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New weapon will help fight against metal theft from historic buildings

A handprint showing an area that had been in contact with bronze

Light-fingered thieves who steal from Britain’s oldest and most treasured buildings are to be caught red-handed - and brown and black - thanks to a forensic detection system developed by Loughborough scientists.

The technique was devised by Dr Paul Kelly and his research group and is cheap, simple and, unlike some methods, non-invasive for the suspect and the results can be stored and used many days later.

Dr Kelly is hopeful that the police and the heritage sector will take advantage of a procedure which could help the fight against a crime, particularly in the form of metal theft, that is having a huge impact on Britain’s history and its economy.

While the technique is a weapon against general metal theft, Dr Kelly believes it can help the heritage sector in its fight against the thieves who target lead in church roofs and metallic plaques from war memorials.

The procedure involves two basic components - a gelatine sheet (the sort normally used to lift developed fingerprints or footprints), and the developing reagent rubeanic acid.

The gelatine sheet is placed on the hands of anyone suspected of metal theft.

Because residual traces of metal are left on the skin after metal has been handled, those are transferred to the gelatine sheet.

When sprayed with the rubeanic acid, the result is a ‘map’ of whatever was held, even showing patterns or breaks in the metal.

Each metal produces a different colour. Copper comes up as black, lead as brown, after further treatment with UV, and nickel as violet, after being treated with ammonia.

The gelatine sheets and rubeanic acid are cheap and, because the acid is sprayed on to the gelatine sheets, and not a suspect’s hands, the technique is non-invasive.

The process has other advantages. The gel lift ‘results’ can be stored and developed many days later. Results can be obtained hours after the suspect touched the metal, and even after some degree of washing.

Dr Kelly, deputy head of the Chemistry department, said: “It’s up to the forensics community to decide the pros and cons and see whether it is useable or not. We are effectively saying ‘you can do this.’”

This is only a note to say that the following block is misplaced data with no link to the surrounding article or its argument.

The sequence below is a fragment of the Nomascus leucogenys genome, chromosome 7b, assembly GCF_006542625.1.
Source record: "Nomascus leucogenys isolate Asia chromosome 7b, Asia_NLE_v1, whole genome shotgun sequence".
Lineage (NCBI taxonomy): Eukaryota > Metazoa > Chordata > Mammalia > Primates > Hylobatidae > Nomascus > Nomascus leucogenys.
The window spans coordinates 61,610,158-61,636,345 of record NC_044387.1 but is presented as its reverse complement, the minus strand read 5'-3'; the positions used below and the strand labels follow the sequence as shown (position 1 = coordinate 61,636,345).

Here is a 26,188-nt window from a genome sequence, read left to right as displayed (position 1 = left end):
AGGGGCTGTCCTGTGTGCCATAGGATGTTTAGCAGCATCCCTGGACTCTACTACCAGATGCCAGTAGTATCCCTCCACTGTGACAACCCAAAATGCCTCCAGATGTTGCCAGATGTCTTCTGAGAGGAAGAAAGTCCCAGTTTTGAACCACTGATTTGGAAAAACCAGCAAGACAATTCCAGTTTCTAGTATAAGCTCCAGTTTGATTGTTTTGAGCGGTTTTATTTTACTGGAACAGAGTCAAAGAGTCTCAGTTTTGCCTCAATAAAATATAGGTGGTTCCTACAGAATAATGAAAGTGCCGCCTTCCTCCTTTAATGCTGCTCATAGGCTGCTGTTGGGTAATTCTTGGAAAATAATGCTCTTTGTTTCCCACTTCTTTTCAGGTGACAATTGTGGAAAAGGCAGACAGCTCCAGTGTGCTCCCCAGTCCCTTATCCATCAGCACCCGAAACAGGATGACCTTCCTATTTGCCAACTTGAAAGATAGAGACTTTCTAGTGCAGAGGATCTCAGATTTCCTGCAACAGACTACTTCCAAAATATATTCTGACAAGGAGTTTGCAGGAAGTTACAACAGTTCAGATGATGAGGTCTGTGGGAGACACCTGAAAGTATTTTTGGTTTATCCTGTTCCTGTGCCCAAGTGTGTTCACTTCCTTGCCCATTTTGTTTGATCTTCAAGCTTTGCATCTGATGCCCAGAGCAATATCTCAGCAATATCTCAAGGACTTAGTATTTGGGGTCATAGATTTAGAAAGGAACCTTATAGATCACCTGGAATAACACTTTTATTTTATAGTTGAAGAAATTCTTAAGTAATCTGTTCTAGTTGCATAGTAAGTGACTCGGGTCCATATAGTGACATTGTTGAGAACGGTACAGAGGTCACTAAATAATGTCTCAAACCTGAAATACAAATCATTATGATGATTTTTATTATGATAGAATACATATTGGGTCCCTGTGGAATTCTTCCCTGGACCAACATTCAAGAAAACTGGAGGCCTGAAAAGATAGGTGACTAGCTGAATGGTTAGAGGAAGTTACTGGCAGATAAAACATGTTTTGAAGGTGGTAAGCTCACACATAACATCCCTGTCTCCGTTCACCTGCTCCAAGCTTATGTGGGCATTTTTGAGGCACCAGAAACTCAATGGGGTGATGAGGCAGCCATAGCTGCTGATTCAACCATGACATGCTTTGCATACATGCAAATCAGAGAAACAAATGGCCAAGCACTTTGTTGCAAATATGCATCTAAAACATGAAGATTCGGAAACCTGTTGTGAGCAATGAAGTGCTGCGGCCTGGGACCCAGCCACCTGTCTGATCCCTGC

Dr Kelly came up with the technique thanks to what he calls some ‘lateral thinking’ and ‘taking a punt’ after previously working with Home Office forensic labs (who also collaborated on this study), and has had a paper on the results published by the Royal Society of Chemistry.

He says his current PhD student, Richard Wilson, has also had encouraging results from tests on things like rucksacks which carried metal, and work surfaces.

Dr Kelly believes the test has potential with regard to metal theft, saying: “The process can link an individual to a particular metal based on the colour of the handprint and the pattern of metal on the hand.

“It is highly flexible and can be used in the forensics laboratory or in situ.

“It’s non-invasive and can still generate results a significant time after contact with metal, and after light washing.

“The level of detail that can be mapped out indicates the technique has potential within heritage crime scenarios like the opportunistic theft of small, high value antique items.”

Dr Louise Grove, senior lecturer in criminology and social policy in the Social Sciences department, is also supervising Richard during his PhD and has a new book* on heritage crime out this autumn..

She said: “This is an exciting development which has huge potential in the fight against heritage crime. We desperately need innovative ideas like this to allow improved detection and prevention of offences against our heritage assets.”

Metal theft from historic buildings is so serious that every police force has run operations to target what is, in effect, an epidemic. In some cases, such as copper cable theft, this would not come under a heritage crime banner but still has huge financial implications.

Heritage assets are frequent targets. According to a 2011 survey by Loughborough and Newcastle universities and the Council for British Archaeology, there are about 75,000 crimes a year affecting historic sites, including listed buildings.

* Grove, L. and S. Thomas (eds.) 2014. Heritage Crime: Progress, Prospects and Prevention. Palgrave Macmillan.